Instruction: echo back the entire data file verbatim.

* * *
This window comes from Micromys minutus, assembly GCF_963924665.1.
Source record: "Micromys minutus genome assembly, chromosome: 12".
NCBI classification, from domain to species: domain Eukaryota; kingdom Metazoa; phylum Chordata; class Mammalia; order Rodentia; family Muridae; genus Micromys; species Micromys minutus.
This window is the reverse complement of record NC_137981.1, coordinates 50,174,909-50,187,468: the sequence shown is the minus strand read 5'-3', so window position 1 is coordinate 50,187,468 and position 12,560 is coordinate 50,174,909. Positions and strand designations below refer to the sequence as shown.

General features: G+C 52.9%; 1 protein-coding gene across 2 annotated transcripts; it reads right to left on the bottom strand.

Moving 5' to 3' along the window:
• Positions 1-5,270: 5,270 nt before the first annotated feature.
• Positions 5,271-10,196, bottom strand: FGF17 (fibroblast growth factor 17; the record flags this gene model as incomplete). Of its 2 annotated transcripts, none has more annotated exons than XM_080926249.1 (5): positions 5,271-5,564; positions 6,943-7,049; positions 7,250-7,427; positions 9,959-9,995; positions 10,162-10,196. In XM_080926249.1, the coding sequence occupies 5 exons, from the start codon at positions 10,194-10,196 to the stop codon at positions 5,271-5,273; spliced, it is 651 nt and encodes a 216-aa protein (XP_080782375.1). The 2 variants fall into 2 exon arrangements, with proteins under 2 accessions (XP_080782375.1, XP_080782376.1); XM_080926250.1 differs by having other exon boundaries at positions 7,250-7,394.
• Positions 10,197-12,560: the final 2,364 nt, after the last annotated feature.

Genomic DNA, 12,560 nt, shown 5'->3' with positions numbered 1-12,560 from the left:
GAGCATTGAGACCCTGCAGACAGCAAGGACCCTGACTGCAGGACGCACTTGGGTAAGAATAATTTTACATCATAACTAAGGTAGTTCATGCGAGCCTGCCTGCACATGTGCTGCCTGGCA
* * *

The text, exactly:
This window comes from Micromys minutus, assembly GCF_963924665.1.
Source record: "Micromys minutus genome assembly, chromosome: 12".
NCBI classification, from domain to species: domain Eukaryota; kingdom Metazoa; phylum Chordata; class Mammalia; order Rodentia; family Muridae; genus Micromys; species Micromys minutus.
This window is the reverse complement of record NC_137981.1, coordinates 50,174,909-50,187,468: the sequence shown is the minus strand read 5'-3', so window position 1 is coordinate 50,187,468 and position 12,560 is coordinate 50,174,909. Positions and strand designations below refer to the sequence as shown.

General features: G+C 52.9%; 1 protein-coding gene across 2 annotated transcripts; it reads right to left on the bottom strand.

Moving 5' to 3' along the window:
• Positions 1-5,270: 5,270 nt before the first annotated feature.
• Positions 5,271-10,196, bottom strand: FGF17 (fibroblast growth factor 17; the record flags this gene model as incomplete). Of its 2 annotated transcripts, none has more annotated exons than XM_080926249.1 (5): positions 5,271-5,564; positions 6,943-7,049; positions 7,250-7,427; positions 9,959-9,995; positions 10,162-10,196. In XM_080926249.1, the coding sequence occupies 5 exons, from the start codon at positions 10,194-10,196 to the stop codon at positions 5,271-5,273; spliced, it is 651 nt and encodes a 216-aa protein (XP_080782375.1). The 2 variants fall into 2 exon arrangements, with proteins under 2 accessions (XP_080782375.1, XP_080782376.1); XM_080926250.1 differs by having other exon boundaries at positions 7,250-7,394.
• Positions 10,197-12,560: the final 2,364 nt, after the last annotated feature.

Genomic DNA, 12,560 nt, shown 5'->3' with positions numbered 1-12,560 from the left:
GAGCATTGAGACCCTGCAGACAGCAAGGACCCTGACTGCAGGACGCACTTGGGTAAGAATAATTTTACATCATAACTAAGGTAGTTCATGCGAGCCTGCCTGCACATGTGCTGCCTGGCA